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Old 07-07-2008, 10:42 PM
Martin Sourada
 
Default New guide - Adding new icons

Hi,

I've just finished first draft of one of the most needed guides for
echo-icon-theme developers - a step by step guide describing how to add
new icons to the echo-icon-theme [1]. I hope this time I did a better
job than with the broken Working with Git [2] section dedicated to
making similar changes to more branches (now removed)...

So if you happen to do a buggy commit as a result of following these
steps, yell loud and tell me what went wrong, so that I can fix/improve
it. The same goes for suggestions, sections hard to follow, ...

Thanks,
Martin

References:
[1] https://fedorahosted.org/echo-icon-theme/wiki/AddingNewIconSet
[2] https://fedorahosted.org/echo-icon-theme/wiki/WorkingWithGit
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Old 07-09-2008, 03:21 AM
"Luya Tshimbalanga"
 
Default New guide - Adding new icons

2008/7/7 Martin Sourada <martin.sourada@gmail.com>:

Because the tutorial also aimed to artists, perhaps an illustrations of process will be useful.

--
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http://www.fedoraproject.org/wiki/LuyaTshimbalanga
Fedora Project Contributor
Fedora Artwork
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Old 07-09-2008, 10:14 PM
Martin Sourada
 
Default New guide - Adding new icons

On Tue, 2008-07-08 at 20:21 -0700, Luya Tshimbalanga wrote:
>
>
> 2008/7/7 Martin Sourada <martin.sourada@gmail.com>:
>
>
> Because the tutorial also aimed to artists, perhaps an illustrations
> of process will be useful.
> --
> Luya Tshimbalanga
> http://www.fedoraproject.org/wiki/LuyaTshimbalanga
> Fedora Project Contributor
> Fedora Artwork
I thought a screencast or set of screenshots might be useful, however
I've never done a screencast (and don't know where to host videos with
sufficient quality) :-D I'll see how it can be improved with screenshots
(I'll make them during my next commit, if I don't forget).

Martin
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Old 07-10-2008, 06:28 AM
Nicu Buculei
 
Default New guide - Adding new icons

Martin Sourada wrote:

I thought a screencast or set of screenshots might be useful, however
I've never done a screencast (and don't know where to host videos with
sufficient quality) :-D I'll see how it can be improved with screenshots
(I'll make them during my next commit, if I don't forget).


You can host the original OGG files on fedorapeople.org (and if you are
happy with them, publish with FedoraTV -
https://www.redhat.com/archives/fedora-marketing-list/2008-July/msg00041.html


--
nicu :: http://nicubunu.ro :: http://nicubunu.blogspot.com
Cool Fedora wallpapers: http://fedora.nicubunu.ro/wallpapers/
Open Clip Art Library: http://www.openclipart.org
my Fedora stuff: http://fedora.nicubunu.ro

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Old 07-11-2008, 10:19 PM
Martin Sourada
 
Default New guide - Adding new icons

On Thu, 2008-07-10 at 09:28 +0300, Nicu Buculei wrote:
> Martin Sourada wrote:
> > I thought a screencast or set of screenshots might be useful, however
> > I've never done a screencast (and don't know where to host videos with
> > sufficient quality) :-D I'll see how it can be improved with screenshots
> > (I'll make them during my next commit, if I don't forget).
>
> You can host the original OGG files on fedorapeople.org (and if you are
> happy with them, publish with FedoraTV -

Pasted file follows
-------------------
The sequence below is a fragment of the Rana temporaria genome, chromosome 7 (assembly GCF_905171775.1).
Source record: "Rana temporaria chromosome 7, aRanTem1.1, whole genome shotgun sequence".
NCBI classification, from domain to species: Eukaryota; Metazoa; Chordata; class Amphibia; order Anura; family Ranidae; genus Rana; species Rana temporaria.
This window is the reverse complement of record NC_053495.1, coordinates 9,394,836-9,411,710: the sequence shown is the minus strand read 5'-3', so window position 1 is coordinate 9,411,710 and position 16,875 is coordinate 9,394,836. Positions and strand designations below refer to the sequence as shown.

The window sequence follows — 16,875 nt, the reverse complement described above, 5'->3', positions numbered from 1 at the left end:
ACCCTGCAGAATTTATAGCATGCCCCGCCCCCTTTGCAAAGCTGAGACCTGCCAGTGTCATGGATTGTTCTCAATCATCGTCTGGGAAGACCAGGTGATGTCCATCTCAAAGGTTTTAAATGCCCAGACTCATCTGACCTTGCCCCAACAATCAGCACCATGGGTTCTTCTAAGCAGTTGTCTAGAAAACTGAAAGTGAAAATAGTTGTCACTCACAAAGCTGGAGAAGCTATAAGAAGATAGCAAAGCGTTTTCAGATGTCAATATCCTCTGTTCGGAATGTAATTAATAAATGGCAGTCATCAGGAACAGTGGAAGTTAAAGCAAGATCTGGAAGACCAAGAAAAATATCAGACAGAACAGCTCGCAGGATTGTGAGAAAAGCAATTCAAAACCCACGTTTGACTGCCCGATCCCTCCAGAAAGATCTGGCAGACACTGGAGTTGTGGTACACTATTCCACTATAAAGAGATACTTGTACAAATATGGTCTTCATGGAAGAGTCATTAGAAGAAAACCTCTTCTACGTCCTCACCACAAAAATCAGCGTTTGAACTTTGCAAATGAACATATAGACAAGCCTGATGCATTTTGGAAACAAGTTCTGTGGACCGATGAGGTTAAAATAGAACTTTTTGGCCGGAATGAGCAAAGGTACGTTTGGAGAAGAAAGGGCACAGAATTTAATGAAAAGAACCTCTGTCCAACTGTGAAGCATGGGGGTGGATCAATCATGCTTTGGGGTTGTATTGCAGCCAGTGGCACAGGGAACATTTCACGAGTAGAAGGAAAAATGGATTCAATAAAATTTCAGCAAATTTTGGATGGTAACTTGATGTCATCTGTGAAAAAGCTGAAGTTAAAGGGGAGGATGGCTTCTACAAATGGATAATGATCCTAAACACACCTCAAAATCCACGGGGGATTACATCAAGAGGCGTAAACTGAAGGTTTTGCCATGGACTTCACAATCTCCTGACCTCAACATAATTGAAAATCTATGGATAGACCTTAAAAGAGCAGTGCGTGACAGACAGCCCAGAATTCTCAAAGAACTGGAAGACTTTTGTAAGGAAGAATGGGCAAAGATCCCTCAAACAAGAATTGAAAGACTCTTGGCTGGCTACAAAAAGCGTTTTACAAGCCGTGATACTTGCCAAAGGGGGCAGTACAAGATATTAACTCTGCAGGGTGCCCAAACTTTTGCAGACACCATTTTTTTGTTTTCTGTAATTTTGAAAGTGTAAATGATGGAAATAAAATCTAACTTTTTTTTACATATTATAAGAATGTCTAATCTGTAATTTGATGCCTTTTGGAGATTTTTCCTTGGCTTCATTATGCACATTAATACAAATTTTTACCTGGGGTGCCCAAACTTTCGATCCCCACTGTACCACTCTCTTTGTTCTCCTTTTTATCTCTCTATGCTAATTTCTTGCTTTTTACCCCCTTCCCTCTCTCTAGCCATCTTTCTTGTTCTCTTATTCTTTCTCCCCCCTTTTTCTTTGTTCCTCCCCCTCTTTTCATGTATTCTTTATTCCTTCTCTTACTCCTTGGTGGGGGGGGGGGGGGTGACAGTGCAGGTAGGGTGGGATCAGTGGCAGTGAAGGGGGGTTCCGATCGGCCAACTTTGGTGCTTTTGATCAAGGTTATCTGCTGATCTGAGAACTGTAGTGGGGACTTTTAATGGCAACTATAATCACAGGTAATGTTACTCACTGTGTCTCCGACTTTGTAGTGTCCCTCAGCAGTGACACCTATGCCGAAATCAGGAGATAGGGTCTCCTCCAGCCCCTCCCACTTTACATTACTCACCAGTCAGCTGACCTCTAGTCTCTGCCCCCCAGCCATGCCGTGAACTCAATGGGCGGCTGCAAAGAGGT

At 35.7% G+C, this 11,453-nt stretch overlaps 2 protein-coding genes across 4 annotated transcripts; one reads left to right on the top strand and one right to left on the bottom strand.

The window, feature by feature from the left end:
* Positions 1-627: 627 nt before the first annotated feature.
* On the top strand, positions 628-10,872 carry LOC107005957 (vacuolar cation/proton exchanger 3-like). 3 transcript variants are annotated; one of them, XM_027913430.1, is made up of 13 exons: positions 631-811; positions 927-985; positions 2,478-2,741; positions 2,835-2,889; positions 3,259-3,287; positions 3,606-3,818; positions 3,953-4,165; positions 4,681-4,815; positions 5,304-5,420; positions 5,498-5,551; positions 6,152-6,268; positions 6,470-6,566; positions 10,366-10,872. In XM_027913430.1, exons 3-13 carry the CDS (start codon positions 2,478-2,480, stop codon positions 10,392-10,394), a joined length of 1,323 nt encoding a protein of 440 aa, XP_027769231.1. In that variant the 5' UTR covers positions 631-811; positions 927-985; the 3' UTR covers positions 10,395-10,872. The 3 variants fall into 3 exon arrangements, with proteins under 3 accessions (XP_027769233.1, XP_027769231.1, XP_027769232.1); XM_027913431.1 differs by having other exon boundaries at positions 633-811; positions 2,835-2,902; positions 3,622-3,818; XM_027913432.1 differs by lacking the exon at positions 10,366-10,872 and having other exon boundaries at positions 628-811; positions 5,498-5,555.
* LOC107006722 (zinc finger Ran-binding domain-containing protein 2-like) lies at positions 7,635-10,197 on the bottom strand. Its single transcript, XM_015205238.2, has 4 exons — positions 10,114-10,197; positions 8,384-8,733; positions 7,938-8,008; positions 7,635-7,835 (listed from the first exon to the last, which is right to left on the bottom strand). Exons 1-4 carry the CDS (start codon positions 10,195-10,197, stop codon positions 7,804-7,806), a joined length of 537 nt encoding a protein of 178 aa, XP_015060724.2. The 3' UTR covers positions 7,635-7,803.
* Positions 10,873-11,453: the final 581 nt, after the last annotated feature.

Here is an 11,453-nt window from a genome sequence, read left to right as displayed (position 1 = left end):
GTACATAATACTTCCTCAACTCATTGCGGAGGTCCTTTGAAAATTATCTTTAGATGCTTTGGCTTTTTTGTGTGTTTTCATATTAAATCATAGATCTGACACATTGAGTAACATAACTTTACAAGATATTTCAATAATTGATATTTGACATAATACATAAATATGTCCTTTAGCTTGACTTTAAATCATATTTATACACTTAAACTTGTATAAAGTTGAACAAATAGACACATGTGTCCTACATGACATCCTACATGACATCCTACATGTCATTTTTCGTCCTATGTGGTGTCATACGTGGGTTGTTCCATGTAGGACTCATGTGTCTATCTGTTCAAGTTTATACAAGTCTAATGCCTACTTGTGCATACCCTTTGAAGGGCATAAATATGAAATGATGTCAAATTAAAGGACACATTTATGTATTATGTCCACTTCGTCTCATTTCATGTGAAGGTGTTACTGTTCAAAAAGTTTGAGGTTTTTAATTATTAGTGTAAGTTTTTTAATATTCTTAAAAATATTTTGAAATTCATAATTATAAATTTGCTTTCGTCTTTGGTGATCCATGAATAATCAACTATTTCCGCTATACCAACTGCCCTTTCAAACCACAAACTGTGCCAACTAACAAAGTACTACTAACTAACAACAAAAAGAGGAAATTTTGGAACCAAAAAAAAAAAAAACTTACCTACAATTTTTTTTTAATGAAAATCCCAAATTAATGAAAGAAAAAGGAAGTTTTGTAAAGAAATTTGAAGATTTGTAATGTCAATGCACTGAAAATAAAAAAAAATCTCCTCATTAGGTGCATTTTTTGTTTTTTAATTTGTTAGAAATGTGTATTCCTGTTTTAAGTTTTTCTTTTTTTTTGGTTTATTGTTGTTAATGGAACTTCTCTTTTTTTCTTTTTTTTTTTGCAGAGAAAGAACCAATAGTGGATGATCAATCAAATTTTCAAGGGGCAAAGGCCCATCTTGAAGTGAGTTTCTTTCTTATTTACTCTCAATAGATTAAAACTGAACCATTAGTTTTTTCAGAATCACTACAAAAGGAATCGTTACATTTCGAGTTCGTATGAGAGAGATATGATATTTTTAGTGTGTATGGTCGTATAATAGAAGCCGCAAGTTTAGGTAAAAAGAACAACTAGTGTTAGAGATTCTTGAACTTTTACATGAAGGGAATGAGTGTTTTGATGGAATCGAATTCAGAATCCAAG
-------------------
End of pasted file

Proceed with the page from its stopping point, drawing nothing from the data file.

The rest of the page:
> https://www.redhat.com/archives/fedora-marketing-list/2008-July/msg00041.html
>

Thanks for the tip I just started exploring the area and it seems
there are not many choices :/ In such screencast it would be vital that
the text would be readable and the oggs produced by instanbul does not
seem to be very good at that (i.e. I can read the text, but it requires
a lot effort to "decipher" it). Byzanz seem to record only to gifs, so I
didn't even bothered with installing it. The best app so far proved to
be xvidcap which however records to MP4 (I believe it's the older one,
not the newer and better h264 format) with MP3 audio in MPEG container.

If I had a choice, I would use x264 codec for video, vorbis for audio
and matroska for file format, but even though x264 is open source, the
h264 format is patented (darn those patents, this really blocks
full-blown usage of this really good video compression format), also
there isn't a tool that would output to it (though theoretically since
xvidcap uses ffmpeg to compress the video, it should be able to output
to other codecs as well...).

So I ask, if anyone knows the answer, or link that explain this. What
can be used for fedoratv? I can recompress the mpegs to theora+vorbis
later in the process, though I am not sure what the results would be. Is
there a way to tell istanbul to record with higher quality, or is the
low quality result of the theora video compression format limitations?
Or is there a desktop (or X11 screen) capturer that can output to
uncompressed video, or has more choices for the output formats?

Thanks,
Martin
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Old 07-13-2008, 12:17 AM
"Klaatu and Gort"
 
Default New guide - Adding new icons

Martin,
I used to do a bit of screencasting for another popular linux distro before I found Fedora, and we used xvidcap.* It actually can record to a great number of formats, including raw digital video, from which you could then transcode it to whatever codec you want, and compress it as much or as little as space and quality allows.* We used to transcode to both ogg vorbis and (ff)mpeg4 at, I think, a bitrate of 400kbps, with a screensize of 1024x768-ish.* The quality was quite good, actually.


To access xvidcap's preferences, you just have to right click on the leftmost button on the little control panel.* It's kind of hidden but it is there.



- klaatu*



2008/7/11 Martin Sourada <martin.sourada@gmail.com>:

On Thu, 2008-07-10 at 09:28 +0300, Nicu Buculei wrote:

> Martin Sourada wrote:

> > I thought a screencast or set of screenshots might be useful, however

> > I've never done a screencast (and don't know where to host videos with

> > sufficient quality) :-D I'll see how it can be improved with screenshots

> > (I'll make them during my next commit, if I don't forget).

>

> You can host the original OGG files on fedorapeople.org (and if you are

> happy with them, publish with FedoraTV -

> https://www.redhat.com/archives/fedora-marketing-list/2008-July/msg00041.html

>



Thanks for the tip I just started exploring the area and it seems

there are not many choices :/ In such screencast it would be vital that

the text would be readable and the oggs produced by instanbul does not

seem to be very good at that (i.e. I can read the text, but it requires

a lot effort to "decipher" it). Byzanz seem to record only to gifs, so I

didn't even bothered with installing it. The best app so far proved to

be xvidcap which however records to MP4 (I believe it's the older one,